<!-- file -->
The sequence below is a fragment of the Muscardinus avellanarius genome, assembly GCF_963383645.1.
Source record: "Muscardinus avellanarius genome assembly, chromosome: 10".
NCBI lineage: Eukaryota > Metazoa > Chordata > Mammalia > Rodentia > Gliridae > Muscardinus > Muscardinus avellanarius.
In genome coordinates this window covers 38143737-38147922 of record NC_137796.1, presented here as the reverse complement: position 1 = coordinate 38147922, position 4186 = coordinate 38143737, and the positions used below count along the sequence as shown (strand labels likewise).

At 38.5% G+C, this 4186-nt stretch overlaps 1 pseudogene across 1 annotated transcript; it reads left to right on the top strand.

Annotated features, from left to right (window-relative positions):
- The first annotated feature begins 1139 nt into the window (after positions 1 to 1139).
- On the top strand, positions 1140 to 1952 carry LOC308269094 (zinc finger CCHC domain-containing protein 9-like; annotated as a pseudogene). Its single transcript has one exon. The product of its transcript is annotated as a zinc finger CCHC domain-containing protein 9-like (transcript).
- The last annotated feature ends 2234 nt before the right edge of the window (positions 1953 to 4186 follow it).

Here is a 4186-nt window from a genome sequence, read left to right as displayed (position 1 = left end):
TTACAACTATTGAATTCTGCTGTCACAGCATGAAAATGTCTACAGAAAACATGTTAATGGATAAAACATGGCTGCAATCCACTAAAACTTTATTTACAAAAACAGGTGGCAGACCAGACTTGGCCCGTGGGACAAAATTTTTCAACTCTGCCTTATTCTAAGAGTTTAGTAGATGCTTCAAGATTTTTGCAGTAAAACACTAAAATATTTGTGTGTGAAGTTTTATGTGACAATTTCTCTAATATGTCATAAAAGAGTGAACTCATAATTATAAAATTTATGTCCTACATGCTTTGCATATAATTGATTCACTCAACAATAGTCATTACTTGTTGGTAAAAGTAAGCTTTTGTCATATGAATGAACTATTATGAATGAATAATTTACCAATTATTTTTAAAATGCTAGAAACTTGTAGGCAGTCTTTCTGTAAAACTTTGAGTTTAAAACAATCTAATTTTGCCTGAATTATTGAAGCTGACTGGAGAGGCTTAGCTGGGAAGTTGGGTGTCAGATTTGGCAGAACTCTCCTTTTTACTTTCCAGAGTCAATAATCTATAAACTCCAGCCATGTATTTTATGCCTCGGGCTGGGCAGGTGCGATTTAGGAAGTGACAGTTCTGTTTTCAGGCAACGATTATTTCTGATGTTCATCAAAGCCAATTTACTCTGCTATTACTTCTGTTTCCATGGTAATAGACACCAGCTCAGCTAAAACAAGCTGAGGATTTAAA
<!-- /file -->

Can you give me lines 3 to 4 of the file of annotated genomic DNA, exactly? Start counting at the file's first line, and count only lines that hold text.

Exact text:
NCBI lineage: Eukaryota > Metazoa > Chordata > Mammalia > Rodentia > Gliridae > Muscardinus > Muscardinus avellanarius.
In genome coordinates this window covers 38143737-38147922 of record NC_137796.1, presented here as the reverse complement: position 1 = coordinate 38147922, position 4186 = coordinate 38143737, and the positions used below count along the sequence as shown (strand labels likewise).